decided: September 27, 1979.
CHAMBERLAIN MANUFACTURING CORP., PETITIONER
COMMONWEALTH OF PENNSYLVANIA, WORKMEN'S COMPENSATION APPEAL BOARD AND CARL WOLTER, RESPONDENTS
Appeal from the Order of the Workmen's Compensation Appeal Board in case of Carl Wolter v. Chamberlain Manufacturing Corp., No. A-72846.
Joseph E. Gallagher, with him, of counsel, O'Malley, Bour & Gallagher, for petitioner.
Francis W. Roscoe, II, with him, of counsel, William Zaharellis, and Zacharellis & Tellie, for respondent.
Judges Crumlish, Jr., Blatt and DiSalle, sitting as a panel of three. Opinion by Judge DiSalle.
[ 46 Pa. Commw. Page 226]
In this termination proceeding arising under The Pennsylvania Workmen's Compensation Act (Act), Act of June 2, 1915, P.L. 736, as amended, 77 P.S. § 1
[ 46 Pa. Commw. Page 227]
et seq., Chamberlain Manufacturing Corporation (Employer), seeks review of an order of the Workmen's Compensation Appeal Board (Board) affirming the referee's dismissal of Employer's termination petition and awarding compensation benefits to Carl Wolter (Claimant) based upon partial loss of earning power. We affirm.
Claimant, while employed by Employer as a foreman, suffered disabling head injuries on October 26 and 31, 1972. Following hospitalization and a cervical fusion, he returned to work on January 18, 1973, having received total disability payments from the date of the injury until his return. Four days later, he was laid off as a foreman and rehired as a security guard, earning substantially less. Claimant again became totally disabled on March 11, 1973, and received compensation from that date until May 13, 1973, when he returned to work as a security guard. Employer promptly filed a petition to terminate, alleging that Claimant had returned to work with no loss of earning power. Whether Claimant did in fact suffer a loss of earning power is the issue presently confronting us.
At some point in time subsequent to the accident, Petitioner developed an anxiety-related stammering problem that persists to the present day. The referee found that this speech impediment was causally related to the original injury and rendered Claimant unable to effectively perform his tasks as foreman. Employer challenges the following findings of fact made by the referee as they relate to Claimant's disability.
2. . . . The injuries aggravated an underlying cervical disc as a result of which a cervical fusion was performed by Wr. William A. Black in November of 1972. Further as a result of the injuries and hospitalization for a fusion,
[ 46 Pa. Commw. Page 228]
the claimant developed an anxiety neurosis which affected the claimant's speech. The claimant has a great deal of stammering and hesitation when expressing himself, all of which is causally related to the accident and injury while in the course of employment for the defendant on October 26, 1972.
8. . . . As a result of the injury the claimant was totally disabled from November 7, 1972 to January 17, 1973, inclusive. On January 18, 1973 the claimant returned to work in the capacity of a supervising foreman with the same duties as at the time of the injury. The claimant had great difficulty in performing this job due to the severe speech impediment, specifically severe stammering which hindered him in effectively communicating with the workers under his supervision, giving directions, orders and instructions regarding the work to be performed.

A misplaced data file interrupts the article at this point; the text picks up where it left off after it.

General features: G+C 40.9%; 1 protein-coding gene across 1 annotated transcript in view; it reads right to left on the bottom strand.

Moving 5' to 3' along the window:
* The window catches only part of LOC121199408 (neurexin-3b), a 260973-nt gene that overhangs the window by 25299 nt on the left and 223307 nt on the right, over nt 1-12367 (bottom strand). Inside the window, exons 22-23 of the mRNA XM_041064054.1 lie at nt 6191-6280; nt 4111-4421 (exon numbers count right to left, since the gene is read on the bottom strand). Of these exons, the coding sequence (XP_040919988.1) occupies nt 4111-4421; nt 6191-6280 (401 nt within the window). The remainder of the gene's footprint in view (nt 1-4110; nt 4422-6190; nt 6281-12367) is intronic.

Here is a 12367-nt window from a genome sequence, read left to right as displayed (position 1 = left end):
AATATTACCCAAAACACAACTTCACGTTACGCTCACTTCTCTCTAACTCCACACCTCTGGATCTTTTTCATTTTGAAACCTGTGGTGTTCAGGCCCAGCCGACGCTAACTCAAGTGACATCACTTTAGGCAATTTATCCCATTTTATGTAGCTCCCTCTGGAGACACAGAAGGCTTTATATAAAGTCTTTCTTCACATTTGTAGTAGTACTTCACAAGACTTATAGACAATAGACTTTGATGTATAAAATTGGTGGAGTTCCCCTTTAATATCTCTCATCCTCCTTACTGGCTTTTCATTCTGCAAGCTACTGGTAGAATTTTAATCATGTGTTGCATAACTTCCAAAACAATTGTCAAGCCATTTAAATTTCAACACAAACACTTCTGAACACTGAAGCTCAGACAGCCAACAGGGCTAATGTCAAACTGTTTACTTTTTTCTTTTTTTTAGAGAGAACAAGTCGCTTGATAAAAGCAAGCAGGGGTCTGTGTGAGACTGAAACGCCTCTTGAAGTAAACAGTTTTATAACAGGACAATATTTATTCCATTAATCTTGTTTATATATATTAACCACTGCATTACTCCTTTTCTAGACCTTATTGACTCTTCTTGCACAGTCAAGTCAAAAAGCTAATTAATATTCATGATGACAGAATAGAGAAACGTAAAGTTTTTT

In addition, the claimant still had pain in the neck area which restricted his movements, dizziness at times and pain in the left knee when he would walk. The claimant was advised by his immediate supervisor that after January 20th, he would no longer be performing his job as foreman in his department and offered the claimant a position as a security guard or be layed off from work. The claimant accepted the position of a security guard effective January 21, 1973 at an hourly rate of $2.90 which resulted in a loss of earnings. The defendant employer replaced the claimant with another foreman in claimant's department although claimant had been employed by the defendant company for a longer period of time
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than the person succeeding him to this position. The work in claimant's department had continued until June of 1975 when the job ceased.
10. That the claimant still suffers the residual effects of his injury in particular an anxiety neurosis as result of which the claimant has a severe speech impediment and that he continues to stammer when he attempts to express himself and communicate with others. This speech impediment was quite obvious at the numerous hearings before this Referee. The medical evidence of the defendant in the testimony of Dr. Boriosi, a psychiatrist, testified that the claimant has severe stammering which was causally related to the injury of October 26, 1972.
11. That since the claimant was unable to perform his normal and regular job as a foreman when he returned to work on January 18, 1973 due to a speech impediment and was subsequently removed by the employer after three days and took a job which paid lesser earnings, he is entitled to receive partial compensation based upon a loss of earnings from January 21, 1973.
12. That the claimant's change of status from foreman to security guard was not due to a lay off but due solely to the employer's desire to replace the claimant with another foreman in claimant's department who did not have a speech impediment and was able to perform the job as a supervisor foreman in an effective manner to accomplish the responsibilities of the job.
Neither side disputes the fact that the type of injury sustained here, a speech impediment, is a compensable
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disability within the meaning of the Act.*fn1 Employer argues, however, that the accident at work did not cause Claimant's speech disability. Since the party petitioning for termination of a workmen's compensation agreement bears the burden of proving that the employe's disability has ceased or that the present disability did not result from the compensable injury,*fn2 we must determine whether the Board's action affirming the referee's award of benefits can be sustained without a capricious disregard of evidence. We believe that it can.